Charles V. Peña is an adviser to the Straus Military Reform Project, senior fellow with the Coalition for a Realistic Foreign Policy and analyst for MSNBC. He is a co-author of Exiting Iraq: Why the United States Must End the Military Occupation and Renew the War against Al Qaeda (Cato Institute, 2004) and author of the forthcoming Winning the Un-War: A New Strategy for the War on Terrorism (Potomac Books, Inc.)
Recently, Iran broke the U.N. seals on uranium enrichment equipment at its Natanz nuclear facility. When North Korea removed seals in December 2001 from a reactor in Yongbyon, the result was the ability to harvest plutonium from fuel rods that could be used for nuclear weapons. The long pole in the tent in building nuclear weapons is fissionable material and, thus, Iran has taken one step closer to being able to credibly claim that it has the bomb. President Bush has previously declared that the U.S. position is that Iran “won’t have a nuclear weapon.” So is the clock ticking down to U.S. military action against the regime in Tehran?
At first glance, the answer would seem to be “no.” After all, the U.S. military is already stretched thin by the current occupation of Iraq. So military action—not necessarily an all-out ground invasion—against Iran looks like an unrealistic proposition. But it would be a mistake to believe that it is impossible. In September 2004, United Press International reported that the Special Operations Command of the U.S. military had conducted war games to practice regime change in Iran. The plan involved not full-scale war, but precision strikes combined with U.S. special forces’ collaboration with Iranian dissidents—including the Mujahadeen e-Khalq (MEK) opposition group, which was reportedly dropped from the State Department’s list of terrorist organizations only two months earlier.
If all this sounds like “déjà vu all over again,” it is: it's essentially a scaled-back variation of the war plan for Iraq, with the MEK in place of the Iraqi National Congress. And unlike Saddam Hussein’s Iraq there is actually a real democratic movement in Iran. So, advocates of military action will argue that the United States won't have to actually occupy the country to create democracy in the country.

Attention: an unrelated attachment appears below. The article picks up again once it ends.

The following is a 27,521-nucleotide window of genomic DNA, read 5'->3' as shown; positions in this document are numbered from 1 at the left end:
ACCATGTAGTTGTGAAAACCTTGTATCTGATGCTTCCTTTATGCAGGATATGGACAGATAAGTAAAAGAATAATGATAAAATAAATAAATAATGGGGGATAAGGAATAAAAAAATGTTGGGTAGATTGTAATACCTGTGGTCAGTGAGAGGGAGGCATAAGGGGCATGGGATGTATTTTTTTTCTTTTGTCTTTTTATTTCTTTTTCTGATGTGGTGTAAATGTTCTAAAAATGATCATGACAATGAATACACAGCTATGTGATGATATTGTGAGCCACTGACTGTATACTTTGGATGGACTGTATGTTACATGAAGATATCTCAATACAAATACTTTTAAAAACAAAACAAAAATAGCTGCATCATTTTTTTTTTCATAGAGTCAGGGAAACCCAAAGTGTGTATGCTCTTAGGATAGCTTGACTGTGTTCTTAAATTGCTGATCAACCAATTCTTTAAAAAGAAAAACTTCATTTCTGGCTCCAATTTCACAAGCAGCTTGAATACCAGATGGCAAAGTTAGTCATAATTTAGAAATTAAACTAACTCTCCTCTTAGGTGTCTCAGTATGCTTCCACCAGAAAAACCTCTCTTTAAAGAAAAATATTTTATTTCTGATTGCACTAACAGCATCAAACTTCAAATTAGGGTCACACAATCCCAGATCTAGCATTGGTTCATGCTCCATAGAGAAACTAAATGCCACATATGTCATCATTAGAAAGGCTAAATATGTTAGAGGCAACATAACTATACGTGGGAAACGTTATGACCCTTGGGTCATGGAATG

But given current disillusionment over Iraq (a recent CBS News poll showed that 58 percent of Americans disapproved of the way President Bush is handling the situation in Iraq), would the public support an administration decision to use force against Iran? Just as it would be a mistake to assume that military action against Iran is impossible, it would be a mistake to think that the public wouldn’t back such action—after all, it is much easier to paint Iran as a threat than it was Saddam Hussein’s Iraq. Unlike Iraq, Iran is engaged in a nuclear program and is getting closer to being able to build a nuclear weapon. Unlike Iraq, Iran has an active long-range ballistic missile program (although unable to reach the United States). Unlike Iraq, Iran is an active state sponsor of terrorist groups (although these groups do not target the United States). And unlike Iraq, Iran is ruled by a fundamentalist Islamic government (not to be confused with a radical Islamist regime). Because Al Qaeda's radical Islamist ideology is also fundamentalist, many people don't see any difference between the two. Finally, most Americans haven't forgotten the 52 Americans taken hostage after the U.S. Embassy in Tehran was seized in November 1979.
President Bush's rhetoric toward Iran has been strikingly similar to his rhetoric in the run-up to war against Iraq. For example, in July 2004 he said"
They're harboring Al Qaeda leadership there. And we've asked that they be turned over to their respective countries. Secondly, they've got a nuclear weapons program that they need to dismantle. We're working with other countries to encourage them to do so. Thirdly, they've got to stop funding terrorist organizations such as Hezbollah that create great dangers in parts of the world.
And don’t forget that Bush named Iran, along with Iraq and North Korea, as a member of the “axis of evil.”
Certainly, the prospect of a nuclear-armed Iran is unsettling and unwelcome. But even if Iran is able to build a few weapons in the near future, the mullahs in Tehran can no more ignore the reality of deterrence and the vast U.S. strategic nuclear arsenal than could the Soviet Union before, or North Korea now.
So, striking Iran would be as big of a mistake as invading Iraq. Attacking another Muslim country would only reinforce the claim that the U.S. war on terrorism is a wider war against the Muslim world. And while the Iranians would unlikely be able to retaliate militarily, they could chose to use their ties to terrorist groups as a response. Worse yet, the result could be to push the terrorist groups that Iran supports into an alliance with Al Qaeda and other radical Islamic groups against a common enemy: the United States. So attacking Iran—even limited air strikes against its nuclear facilities—would make the terrorist threat against America worse.